No, You Can’t Have Too Many Credit Cards

There is a common myth that having many credit cards open at the same time hurts your credit score. Contrary to this belief, no, you can’t have too many credit cards to the point that it would affect your score. You certainly can mismanage your credit, but simply having the credit available, even across dozens of cards, will not hurt your score!


Credit Score Components

The five factors that make up your credit score are (1) payment history, (2) utilization rate, (3) length of credit history, (4) credit mix, and (5) new credit. No where is the number of credit cards itself considered.

For a detailed breakdown of your credit score components, be sure to check out this article!

Holding onto many credit cards will not necessarily change any of the important factors. Having 1,000 credit cards with a total credit limit of $100,000 and having 10 credit cards with a total limit of $100,000 will have the same impact on your credit score, all else equal.


Having More Credit Helps Your Utilization Rate

Opening many credit cards over time can actually have some significant benefits. One of the biggest benefits is being able to easily increase your available credit.

Remember utilization rate? This is the total amount of credit that you have available compared to what you owe. It measures how much of your credit is in use in a given month. Lenders like to see low utilization rates, since it suggests that you are a less risky borrower.

When you increase your amount of available credit, your utilization rate drops. This is a good thing! Closing older cards because you have “too many” will increase your utilization rate by decreasing the amount of available credit that you have. That will likely ding your score.


Opening New Cards Gives Access to Promotional Introductory Offers

In addition to expanding your available credit, by opening many cards you can typically collect some substantial introductory bonuses. I was able to pay for two round trip tickets to the Caribbean using the introductory bonus points on a credit card. There are tons of these offers out there!

In other words, while you collect cards to expand your credit limit, you could be reaping serious benefits! Can you really have too much free stuff?

The only drawback to opening new cards is that your credit score will temporarily get dinged for opening new credit. It will also lower your average length of credit history. But both of these areas fix themselves with passing time and can be offset by your lowered credit utilization rate. Otherwise, for your score, there is no drawback to having more credit cards.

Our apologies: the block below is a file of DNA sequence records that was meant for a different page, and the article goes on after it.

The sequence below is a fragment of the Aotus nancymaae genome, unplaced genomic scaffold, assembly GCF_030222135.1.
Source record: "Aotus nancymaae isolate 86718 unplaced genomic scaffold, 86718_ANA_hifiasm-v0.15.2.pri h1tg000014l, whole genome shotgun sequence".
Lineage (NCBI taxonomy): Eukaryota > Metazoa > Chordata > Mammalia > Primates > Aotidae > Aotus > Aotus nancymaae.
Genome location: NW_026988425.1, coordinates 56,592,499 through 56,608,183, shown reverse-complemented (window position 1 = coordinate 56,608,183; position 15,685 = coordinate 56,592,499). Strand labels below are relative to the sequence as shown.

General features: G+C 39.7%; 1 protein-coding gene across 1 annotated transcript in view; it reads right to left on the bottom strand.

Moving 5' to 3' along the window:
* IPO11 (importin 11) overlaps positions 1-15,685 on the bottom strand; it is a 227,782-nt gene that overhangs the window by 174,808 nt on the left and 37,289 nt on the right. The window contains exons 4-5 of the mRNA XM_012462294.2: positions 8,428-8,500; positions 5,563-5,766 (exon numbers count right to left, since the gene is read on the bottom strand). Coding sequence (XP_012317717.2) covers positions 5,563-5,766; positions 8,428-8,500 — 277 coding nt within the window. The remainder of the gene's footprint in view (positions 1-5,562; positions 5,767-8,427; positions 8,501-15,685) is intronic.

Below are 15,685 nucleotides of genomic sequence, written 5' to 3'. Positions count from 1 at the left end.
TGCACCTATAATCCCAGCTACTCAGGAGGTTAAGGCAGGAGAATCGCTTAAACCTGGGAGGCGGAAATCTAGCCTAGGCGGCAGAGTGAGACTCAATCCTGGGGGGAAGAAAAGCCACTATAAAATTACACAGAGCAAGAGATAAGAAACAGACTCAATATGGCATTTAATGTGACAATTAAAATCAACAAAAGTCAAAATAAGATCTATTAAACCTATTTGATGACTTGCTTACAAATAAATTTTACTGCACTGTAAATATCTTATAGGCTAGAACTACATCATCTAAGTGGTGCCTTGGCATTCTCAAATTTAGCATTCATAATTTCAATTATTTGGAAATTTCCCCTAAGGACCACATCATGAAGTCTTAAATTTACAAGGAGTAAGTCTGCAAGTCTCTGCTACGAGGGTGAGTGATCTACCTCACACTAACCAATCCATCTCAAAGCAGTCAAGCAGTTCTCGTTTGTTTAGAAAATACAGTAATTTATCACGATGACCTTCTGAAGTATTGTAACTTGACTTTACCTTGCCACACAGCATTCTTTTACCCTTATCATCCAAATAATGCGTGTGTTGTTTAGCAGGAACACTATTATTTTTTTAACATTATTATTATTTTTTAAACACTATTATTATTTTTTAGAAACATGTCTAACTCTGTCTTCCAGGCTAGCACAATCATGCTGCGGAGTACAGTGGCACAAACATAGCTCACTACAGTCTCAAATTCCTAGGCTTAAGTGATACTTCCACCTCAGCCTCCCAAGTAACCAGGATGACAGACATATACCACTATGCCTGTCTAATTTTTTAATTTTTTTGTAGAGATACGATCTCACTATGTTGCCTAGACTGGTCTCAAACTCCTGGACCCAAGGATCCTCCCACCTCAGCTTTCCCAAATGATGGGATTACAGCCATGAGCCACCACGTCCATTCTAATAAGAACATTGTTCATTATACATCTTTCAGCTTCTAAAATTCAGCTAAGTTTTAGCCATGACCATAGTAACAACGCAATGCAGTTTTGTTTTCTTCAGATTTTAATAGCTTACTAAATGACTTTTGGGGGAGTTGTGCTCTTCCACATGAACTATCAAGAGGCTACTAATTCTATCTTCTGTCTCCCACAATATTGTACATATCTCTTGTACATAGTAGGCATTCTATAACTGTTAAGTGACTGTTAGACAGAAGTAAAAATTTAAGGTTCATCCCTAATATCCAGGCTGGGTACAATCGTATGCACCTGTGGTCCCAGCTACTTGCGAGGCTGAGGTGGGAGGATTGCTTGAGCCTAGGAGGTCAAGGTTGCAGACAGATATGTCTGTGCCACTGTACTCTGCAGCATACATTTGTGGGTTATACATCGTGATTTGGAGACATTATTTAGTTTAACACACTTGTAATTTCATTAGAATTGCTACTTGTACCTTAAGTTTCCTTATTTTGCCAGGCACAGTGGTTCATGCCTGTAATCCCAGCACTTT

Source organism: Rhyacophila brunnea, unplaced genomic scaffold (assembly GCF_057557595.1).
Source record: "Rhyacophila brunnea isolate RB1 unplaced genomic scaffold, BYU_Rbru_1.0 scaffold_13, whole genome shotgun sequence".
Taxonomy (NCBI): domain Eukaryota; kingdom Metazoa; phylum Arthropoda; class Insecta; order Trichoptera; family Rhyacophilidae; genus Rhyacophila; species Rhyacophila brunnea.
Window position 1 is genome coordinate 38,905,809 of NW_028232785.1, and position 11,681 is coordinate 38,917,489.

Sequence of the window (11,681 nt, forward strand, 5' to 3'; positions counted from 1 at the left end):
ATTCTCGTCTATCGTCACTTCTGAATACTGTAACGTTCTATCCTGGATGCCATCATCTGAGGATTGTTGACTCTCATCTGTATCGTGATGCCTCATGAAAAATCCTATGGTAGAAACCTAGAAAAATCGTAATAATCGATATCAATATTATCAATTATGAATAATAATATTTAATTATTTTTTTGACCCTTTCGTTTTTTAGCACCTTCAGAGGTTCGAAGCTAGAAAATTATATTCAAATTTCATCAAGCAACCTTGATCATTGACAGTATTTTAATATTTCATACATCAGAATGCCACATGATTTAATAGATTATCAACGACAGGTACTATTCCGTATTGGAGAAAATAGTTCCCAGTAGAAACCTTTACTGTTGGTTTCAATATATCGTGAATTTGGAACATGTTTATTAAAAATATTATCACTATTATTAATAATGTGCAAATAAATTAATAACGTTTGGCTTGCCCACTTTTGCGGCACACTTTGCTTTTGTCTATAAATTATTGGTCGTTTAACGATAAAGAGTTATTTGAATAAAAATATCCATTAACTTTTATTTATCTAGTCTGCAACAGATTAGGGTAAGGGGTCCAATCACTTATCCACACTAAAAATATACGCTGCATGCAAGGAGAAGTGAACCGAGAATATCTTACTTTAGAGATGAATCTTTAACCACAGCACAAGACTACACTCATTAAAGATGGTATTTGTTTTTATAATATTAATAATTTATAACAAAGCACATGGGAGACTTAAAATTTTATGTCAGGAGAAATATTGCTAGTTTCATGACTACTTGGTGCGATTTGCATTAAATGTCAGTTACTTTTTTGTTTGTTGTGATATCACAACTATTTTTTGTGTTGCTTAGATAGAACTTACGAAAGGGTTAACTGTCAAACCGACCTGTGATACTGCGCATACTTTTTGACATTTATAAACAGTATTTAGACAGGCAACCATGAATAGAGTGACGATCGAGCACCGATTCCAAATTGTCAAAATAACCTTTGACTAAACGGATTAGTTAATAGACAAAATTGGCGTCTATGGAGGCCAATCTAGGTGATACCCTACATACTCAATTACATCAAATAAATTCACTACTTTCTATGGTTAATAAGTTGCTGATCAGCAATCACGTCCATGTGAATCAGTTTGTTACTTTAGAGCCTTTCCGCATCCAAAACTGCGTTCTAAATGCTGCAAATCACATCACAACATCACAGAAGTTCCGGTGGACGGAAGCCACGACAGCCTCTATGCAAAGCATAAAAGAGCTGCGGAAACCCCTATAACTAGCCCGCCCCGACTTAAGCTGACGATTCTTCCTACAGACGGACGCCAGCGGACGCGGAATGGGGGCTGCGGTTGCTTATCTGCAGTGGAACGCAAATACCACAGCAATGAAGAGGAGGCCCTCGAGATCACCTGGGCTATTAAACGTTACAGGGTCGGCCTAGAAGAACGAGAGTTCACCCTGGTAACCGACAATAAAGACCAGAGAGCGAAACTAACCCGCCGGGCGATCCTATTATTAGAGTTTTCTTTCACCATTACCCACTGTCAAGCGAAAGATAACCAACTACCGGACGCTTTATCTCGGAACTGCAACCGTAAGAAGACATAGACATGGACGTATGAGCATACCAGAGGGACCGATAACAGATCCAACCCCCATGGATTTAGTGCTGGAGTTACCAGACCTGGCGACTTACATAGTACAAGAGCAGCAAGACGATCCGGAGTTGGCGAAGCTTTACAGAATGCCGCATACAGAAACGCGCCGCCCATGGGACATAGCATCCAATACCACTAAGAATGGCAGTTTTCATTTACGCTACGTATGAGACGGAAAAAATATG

Closing Old Cards Hurts Your Credit Score

Closing old cards will almost always hurt your credit score. By closing the card, you are probably reducing the average age of your credit accounts. You also are reducing your amount of available credit. Both negatively impact your score.

The only time it makes sense to close a credit card is if the card has a large annual fee and if removing it will not drastically change your average length of credit history and credit limit. Carefully consider how your credit score might be affected before closing any cards.


Managing Your Credit Cards

Hanging onto your oldest credit cards is an easy way to increase your credit score. However, if you do not use one of your cards frequently, be sure to use it at least once every few months to avoid having it closed. Card companies might close a card if it is not being used!

You can consider getting rid of cards with hefty annual fees if the benefits to your score and rewards points are not worth it anymore. That said, under no circumstances should you close a card that does not have a fee. You can look at cards without fees as a free way to boost your score over time. Just make sure to use them every few months to avoid having it suddenly closed.

No matter how many cards you have, always make sure to pay off each of them on time and never miss minimum payments. The number of cards does not change the amount of responsibility you have. A missed payment for even just one card can critically lower your credit score.

Also be careful about opening new cards too quickly. Hard inquiries into your credit history can ding your score significantly, and having a bunch of them stacked up can make a large impact. Consistently spacing out credit applications can be a good strategy to accumulating credit cards and their rewards without devastating your score.

As a rule of thumb, try to limit hard inquiries to just a handful per year if you need your score to be in tip top shape. And do not have a bunch of hard inquiries in the months before you need to take out a big loan. Having too many inquiries can deter lenders from approving you for important loans like low-interest mortgages since you will be considered a riskier borrower.

Always manage your credit responsibly. But do not worry about the number of credit cards that you have!



So can you have too many? No, you can’t have too many credit cards.

Having many credit cards will not adversely affect your credit score. The number of cards itself is not considered when calculating your credit score.

That said, make sure to have a concrete plan when applying for new credit. And make sure to keep track of your current cards to keep your credit score as high as possible. Misusing credit can lead to all sorts of problems. Thankfully, hanging onto a bunch of different cards does not.


Want to get started with building credit? Here is a no annual fee credit card with 1.5% cash back on everything: As a bonus, you get 3% cash back in your first year when you sign up with my link!

Jack Duffley

Jack Duffley is a real estate investor and attorney based in Houston, TX.

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